PETALING JAYA: No matter where they may be, John Wan Usang and Juvita Tatan Wan always make it a point to return to their longhouse in Long San, upper Baram.

With every trip back to their hometown, they realised that their communities in Sarawak were not only being left behind, but were also losing their cultural heritage.

This led to The Tuyang Initiative, co-founded by John, 64, and Juvita, 34.

Considering themselves the “lucky ones” who had the chance to further their education and to work with various multi-nationals, they felt that it was their responsibility to help find ways for their communities to thrive and yet preserve their traditions, arts and culture.

“We saw the world growing but it wasn’t the same for our aunts, uncles, cousins and our community,” said Juvita.

“It became The Tuyang Initiative’s mission to find ways to provide sustainable economic opportunities and also ensure the preservation and development of the cultural heritage for the Dayak commu­nities,” she said.

Tuyang means “friend” in the Kenyah language.

The Tuyang Initiative works with other communities in Sarawak to come up with performance art pieces, workshops and showcases.

It has collaborated with various organisations to showcase their performances and introduce talents, along with their wealth of knowledge of their unique language and traditions.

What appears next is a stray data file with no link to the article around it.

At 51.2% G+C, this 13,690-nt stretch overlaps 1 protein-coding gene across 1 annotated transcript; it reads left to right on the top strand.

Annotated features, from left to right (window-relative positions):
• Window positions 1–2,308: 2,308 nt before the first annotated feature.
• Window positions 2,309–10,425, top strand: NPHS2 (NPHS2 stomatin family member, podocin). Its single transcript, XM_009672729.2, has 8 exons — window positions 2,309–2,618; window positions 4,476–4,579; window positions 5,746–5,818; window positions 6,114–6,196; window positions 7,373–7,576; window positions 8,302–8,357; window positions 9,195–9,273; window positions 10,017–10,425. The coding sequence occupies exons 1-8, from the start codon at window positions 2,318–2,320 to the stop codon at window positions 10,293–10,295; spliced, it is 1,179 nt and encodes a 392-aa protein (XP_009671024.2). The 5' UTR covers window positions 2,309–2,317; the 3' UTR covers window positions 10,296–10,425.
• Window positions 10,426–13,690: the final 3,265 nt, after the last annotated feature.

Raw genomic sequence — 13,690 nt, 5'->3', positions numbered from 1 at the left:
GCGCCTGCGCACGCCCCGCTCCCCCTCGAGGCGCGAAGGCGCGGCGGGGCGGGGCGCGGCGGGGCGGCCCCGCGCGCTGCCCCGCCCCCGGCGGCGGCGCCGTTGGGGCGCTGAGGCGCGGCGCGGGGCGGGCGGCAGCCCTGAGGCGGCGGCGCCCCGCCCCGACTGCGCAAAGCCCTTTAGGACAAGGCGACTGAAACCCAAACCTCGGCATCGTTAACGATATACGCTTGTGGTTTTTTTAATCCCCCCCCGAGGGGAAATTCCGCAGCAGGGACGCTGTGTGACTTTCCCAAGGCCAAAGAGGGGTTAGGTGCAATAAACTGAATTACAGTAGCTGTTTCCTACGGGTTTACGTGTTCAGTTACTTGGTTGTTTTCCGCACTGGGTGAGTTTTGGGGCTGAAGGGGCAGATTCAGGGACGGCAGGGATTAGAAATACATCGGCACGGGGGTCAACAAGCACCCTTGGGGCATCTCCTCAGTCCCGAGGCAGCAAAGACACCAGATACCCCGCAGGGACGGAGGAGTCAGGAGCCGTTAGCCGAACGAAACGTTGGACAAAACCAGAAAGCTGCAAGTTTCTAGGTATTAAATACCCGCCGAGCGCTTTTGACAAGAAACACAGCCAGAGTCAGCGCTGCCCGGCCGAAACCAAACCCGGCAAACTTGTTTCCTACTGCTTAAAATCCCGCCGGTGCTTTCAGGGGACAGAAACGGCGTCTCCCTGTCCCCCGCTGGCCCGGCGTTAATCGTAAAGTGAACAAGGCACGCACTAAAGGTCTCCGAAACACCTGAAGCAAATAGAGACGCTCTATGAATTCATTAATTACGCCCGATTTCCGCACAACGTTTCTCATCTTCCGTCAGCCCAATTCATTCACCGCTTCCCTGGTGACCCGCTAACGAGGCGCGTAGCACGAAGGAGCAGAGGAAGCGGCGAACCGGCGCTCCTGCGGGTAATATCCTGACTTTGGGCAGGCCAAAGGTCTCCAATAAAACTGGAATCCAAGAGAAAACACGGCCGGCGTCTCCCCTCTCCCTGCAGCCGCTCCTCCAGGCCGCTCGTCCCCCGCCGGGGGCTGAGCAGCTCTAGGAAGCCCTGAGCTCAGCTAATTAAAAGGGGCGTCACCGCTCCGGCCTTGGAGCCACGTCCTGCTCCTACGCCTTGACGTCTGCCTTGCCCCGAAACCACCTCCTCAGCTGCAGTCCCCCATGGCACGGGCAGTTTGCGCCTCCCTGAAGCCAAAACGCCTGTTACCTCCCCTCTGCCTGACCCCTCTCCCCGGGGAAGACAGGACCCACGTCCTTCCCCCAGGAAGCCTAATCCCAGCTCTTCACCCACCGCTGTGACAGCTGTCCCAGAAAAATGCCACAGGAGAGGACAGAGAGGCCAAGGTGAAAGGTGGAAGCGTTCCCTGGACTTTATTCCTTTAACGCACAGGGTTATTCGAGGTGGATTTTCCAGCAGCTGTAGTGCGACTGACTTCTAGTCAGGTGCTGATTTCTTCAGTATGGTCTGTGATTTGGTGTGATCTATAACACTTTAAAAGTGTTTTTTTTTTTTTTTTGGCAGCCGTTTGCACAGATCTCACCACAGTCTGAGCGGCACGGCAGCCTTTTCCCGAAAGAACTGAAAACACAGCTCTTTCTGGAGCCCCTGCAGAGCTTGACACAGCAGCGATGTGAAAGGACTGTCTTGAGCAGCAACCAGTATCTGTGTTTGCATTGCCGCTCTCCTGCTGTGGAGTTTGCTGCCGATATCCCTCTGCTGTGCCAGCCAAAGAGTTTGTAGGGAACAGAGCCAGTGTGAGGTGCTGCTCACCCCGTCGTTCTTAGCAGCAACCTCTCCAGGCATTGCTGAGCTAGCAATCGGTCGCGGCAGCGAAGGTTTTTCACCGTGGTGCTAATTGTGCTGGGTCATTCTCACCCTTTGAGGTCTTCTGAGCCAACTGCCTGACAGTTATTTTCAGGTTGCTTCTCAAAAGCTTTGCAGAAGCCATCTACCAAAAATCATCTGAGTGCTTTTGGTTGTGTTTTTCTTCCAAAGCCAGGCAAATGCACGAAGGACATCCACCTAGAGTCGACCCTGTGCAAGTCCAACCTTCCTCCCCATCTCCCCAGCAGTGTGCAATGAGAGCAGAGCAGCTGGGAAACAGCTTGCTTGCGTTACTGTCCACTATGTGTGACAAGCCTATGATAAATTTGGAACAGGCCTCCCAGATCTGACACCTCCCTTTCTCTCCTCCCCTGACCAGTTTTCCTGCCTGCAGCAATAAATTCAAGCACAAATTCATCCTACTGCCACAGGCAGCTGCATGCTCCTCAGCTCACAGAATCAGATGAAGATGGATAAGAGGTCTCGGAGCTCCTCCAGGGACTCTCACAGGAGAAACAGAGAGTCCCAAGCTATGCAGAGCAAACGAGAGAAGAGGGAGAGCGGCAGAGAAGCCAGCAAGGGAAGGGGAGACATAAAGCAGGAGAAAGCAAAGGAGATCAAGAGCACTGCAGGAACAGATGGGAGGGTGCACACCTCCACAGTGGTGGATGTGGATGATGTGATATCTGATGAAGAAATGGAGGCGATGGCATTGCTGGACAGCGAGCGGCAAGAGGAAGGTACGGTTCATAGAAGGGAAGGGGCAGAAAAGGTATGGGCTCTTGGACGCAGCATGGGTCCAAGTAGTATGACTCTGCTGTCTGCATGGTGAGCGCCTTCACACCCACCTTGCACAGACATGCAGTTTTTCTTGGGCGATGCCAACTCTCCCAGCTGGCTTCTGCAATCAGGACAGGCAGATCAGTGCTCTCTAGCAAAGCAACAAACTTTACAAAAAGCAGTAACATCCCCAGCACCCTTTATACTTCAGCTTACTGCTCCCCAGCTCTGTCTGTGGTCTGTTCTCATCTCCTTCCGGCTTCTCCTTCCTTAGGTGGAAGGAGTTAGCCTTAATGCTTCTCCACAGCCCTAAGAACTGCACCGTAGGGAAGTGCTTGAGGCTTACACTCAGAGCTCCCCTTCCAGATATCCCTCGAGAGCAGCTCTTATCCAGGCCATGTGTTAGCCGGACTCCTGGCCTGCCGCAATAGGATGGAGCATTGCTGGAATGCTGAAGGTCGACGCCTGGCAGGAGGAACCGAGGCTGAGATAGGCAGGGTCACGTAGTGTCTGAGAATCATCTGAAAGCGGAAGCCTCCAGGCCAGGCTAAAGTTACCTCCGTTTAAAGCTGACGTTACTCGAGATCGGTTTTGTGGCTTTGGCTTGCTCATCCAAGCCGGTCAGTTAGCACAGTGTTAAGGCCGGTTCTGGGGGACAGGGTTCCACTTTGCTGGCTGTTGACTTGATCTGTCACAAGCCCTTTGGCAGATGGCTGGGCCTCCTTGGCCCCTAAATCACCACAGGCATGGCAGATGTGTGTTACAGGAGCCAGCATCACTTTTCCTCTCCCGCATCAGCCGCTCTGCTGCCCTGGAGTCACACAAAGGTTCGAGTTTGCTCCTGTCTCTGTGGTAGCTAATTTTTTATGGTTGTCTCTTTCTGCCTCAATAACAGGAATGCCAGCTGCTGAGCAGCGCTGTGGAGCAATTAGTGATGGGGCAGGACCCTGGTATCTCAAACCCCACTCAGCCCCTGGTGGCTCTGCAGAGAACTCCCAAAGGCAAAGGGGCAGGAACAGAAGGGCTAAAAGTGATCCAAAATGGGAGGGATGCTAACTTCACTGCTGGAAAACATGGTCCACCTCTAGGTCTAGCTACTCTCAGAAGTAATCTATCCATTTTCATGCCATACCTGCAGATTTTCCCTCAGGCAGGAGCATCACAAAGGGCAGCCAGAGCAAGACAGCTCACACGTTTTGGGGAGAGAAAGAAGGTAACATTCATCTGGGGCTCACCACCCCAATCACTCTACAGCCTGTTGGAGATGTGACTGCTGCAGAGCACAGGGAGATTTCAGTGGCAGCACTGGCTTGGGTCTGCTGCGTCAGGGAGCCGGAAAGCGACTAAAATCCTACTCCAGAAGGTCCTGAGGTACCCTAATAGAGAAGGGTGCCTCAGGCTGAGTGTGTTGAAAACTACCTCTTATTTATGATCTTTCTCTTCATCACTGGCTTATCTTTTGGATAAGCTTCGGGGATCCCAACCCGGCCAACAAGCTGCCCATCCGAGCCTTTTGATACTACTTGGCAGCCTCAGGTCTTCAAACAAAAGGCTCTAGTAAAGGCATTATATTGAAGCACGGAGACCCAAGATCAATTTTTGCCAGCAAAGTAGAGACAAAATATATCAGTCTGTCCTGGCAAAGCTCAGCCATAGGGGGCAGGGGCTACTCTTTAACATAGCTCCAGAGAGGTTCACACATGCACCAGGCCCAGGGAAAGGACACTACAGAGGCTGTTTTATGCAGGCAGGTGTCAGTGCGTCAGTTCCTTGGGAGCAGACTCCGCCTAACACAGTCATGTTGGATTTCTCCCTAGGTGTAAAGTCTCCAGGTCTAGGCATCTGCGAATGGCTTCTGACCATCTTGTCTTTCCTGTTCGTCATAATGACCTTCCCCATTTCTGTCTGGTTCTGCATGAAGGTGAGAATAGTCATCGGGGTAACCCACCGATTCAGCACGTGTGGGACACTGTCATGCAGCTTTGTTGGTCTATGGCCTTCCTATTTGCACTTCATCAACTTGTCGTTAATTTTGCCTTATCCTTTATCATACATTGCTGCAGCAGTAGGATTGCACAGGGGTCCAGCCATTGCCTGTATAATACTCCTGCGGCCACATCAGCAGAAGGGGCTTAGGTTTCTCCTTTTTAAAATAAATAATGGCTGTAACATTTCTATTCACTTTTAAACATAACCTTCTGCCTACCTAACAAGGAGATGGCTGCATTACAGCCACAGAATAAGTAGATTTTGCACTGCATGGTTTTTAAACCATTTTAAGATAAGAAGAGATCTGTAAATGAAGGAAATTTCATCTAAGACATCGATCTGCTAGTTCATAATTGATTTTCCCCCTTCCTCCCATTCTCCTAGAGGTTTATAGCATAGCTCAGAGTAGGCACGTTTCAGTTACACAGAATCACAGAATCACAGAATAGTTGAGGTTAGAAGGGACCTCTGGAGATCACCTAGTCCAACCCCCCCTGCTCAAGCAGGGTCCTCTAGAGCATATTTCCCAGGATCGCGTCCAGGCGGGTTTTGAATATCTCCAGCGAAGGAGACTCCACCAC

“There’s a lot of misconception on the indigenous communities of Sabah and Sarawak.

“You’ve got your token Kadazan and Iban ‘representation’ in your Merdeka Day ad, and people see these different communities as one and the same, but that’s not true, we’re so diverse.”

Co-founders of The Tuyang Initiative John Wan Usang (left) and Juvita Tatan Wan (right) with the Star Golden Hearts Award 2018 during the ceremony at Menara Star.

“These showcases allow people to take a glimpse into the smaller Dayak communities of Sarawak,” said Juvita.

The Tuyang Initiative’s efforts were recognised at The Star Golden Hearts Award 2018.

With this recognition, she hoped that more doors would open for them that would lead to a better understanding of the communities and their way of life.

“The way we work is that we try to create conversations and not from a superficial level,” said Juvita.

“We always bounce ideas back and forth and it’s not us telling them how they should do things.”

“Everyone has an active role to play and at the end of the day.

“It’s in the hands of the community,” said Juvita.

Some of their efforts sees them working with master traditional musicians, arts and craft practit­ioners for cultural demonstrations, exhibitions as well as classes and workshops.

One of their key talents includes Mathew Ngau, a sape master who has more than 30 years of expe­rience.

“There is so much more that can be done to bridge the gap between the east and west, and we hope that there will be more avenues for east Malaysian voices to be heard.”

[Source: “Lifeline initiative for Dayaks pays off” published by]

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